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What is left of Cuba's supposedly free education?

At the beginning of the 2023-2024 academic year, the crisis opens the door for businesses that charge very high prices for materials that the State does not guarantee, despite propaganda alleging the contrary.

La Habana
Parents and students in front of a school in Cuba.
Parents and students in front of a school in Cuba. Diario de Cuba

On September 1, three days before the start of the 2023-2024 school year in Cuba, Holguin mother Yenys Fernández complained that her daughter and her primary school classmates would begin classes in a "classroom" that, in reality is a warehouse under construction. The images that Fernández posted on Facebook show the rubble of the construction work in progress and the considerable distance that the children will have to cover to reach the bathrooms.

Fernández's daughter is one of the 1,600,000 students who began classes on September 4 at the more than 16,000 schools across Cuba, at an "exceptional" time due to economic circumstances on the island, as acknowledged by Education Minister Naima Ariatne Trujillo Barreto during the official inauguration ceremony, reported on by state media.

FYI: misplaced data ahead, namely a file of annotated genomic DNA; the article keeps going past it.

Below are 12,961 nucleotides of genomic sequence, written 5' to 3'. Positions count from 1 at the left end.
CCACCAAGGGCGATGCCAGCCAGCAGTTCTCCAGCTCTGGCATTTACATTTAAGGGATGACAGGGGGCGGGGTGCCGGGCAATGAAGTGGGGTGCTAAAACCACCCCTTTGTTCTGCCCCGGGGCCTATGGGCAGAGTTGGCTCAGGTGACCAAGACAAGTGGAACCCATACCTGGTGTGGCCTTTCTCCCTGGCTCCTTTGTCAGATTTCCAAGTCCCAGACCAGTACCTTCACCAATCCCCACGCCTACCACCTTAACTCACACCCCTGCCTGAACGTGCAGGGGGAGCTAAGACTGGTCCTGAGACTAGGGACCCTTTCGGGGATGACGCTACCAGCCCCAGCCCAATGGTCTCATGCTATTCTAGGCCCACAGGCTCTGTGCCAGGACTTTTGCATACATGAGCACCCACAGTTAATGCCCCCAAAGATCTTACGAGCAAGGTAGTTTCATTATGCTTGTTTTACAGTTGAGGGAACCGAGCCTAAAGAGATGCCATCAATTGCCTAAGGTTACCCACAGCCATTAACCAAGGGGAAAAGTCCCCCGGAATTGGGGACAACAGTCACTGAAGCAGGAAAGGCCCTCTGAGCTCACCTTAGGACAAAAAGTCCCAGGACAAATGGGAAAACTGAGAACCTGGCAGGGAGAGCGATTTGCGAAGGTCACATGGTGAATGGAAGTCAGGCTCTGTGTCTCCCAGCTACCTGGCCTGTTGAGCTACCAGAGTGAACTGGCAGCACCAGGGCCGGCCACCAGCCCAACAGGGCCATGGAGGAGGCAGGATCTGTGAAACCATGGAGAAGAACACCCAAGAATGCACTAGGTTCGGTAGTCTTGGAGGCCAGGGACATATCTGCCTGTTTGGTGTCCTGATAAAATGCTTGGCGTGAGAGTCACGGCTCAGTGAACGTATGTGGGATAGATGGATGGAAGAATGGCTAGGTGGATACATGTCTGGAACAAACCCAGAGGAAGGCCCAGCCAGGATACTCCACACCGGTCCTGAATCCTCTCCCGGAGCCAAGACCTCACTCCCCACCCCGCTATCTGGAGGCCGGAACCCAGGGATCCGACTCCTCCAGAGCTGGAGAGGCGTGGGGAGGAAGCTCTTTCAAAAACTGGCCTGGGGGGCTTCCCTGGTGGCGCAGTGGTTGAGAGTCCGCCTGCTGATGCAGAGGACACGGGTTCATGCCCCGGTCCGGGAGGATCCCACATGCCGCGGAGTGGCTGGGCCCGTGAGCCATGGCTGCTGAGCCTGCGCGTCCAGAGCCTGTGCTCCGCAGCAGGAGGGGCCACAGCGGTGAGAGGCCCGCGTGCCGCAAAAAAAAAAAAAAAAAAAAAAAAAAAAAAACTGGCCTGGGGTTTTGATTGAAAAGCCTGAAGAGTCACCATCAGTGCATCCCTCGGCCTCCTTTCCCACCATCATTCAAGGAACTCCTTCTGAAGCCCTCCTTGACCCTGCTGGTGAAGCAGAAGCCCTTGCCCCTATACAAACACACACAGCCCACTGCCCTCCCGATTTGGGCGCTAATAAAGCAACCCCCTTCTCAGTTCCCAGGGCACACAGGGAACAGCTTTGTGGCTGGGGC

Comparing the return to school to "a party," the authorities celebrated the return to in-person normality after the Covid-19 pandemic, though they immediately rushed to play down the conditions existing at this time.

"It is, at least, the normality that the economic challenges allow us, as they impact Education too," the host stated on the state TV program Con Filo.

For years schools in Cuba have been the opposite of the free, high-quality education that the propaganda alleges, with the 2023-2024 school year marking one step further in its deterioration.

Families have become accustomed to paying private tutors so that their children receive better educations and can enroll in college. Schools are dilapidated, as reflected in the accounts of Cuban mothers published by DIARIO DE CUBA in February.
In addition to a shortage of teachers, which has marred the beginning of each school year for years, there is a lack of textbooks, notebooks and notepads. For families, the norm now will be to pay exorbitant prices for those materials, which, until last year, were provided by the Ministry of Education.

The Education Minister admitted, on the Mesa Redonda television program, that the year began with an acute lack of materials, and that it has not been possible to produce all those necessary.

According to Andrei Armas Bravo, General Director of Education in Sancti Spíritus, in that province the lack of textbooks means that two students will have to share books in some subjects.

"We have decided that, at some educational levels, there will be a book for every two students, with priority assigned to students who live far away. In this way we'll be able to move forward in the teaching/educational process," the official told the local official newspaper Escambray.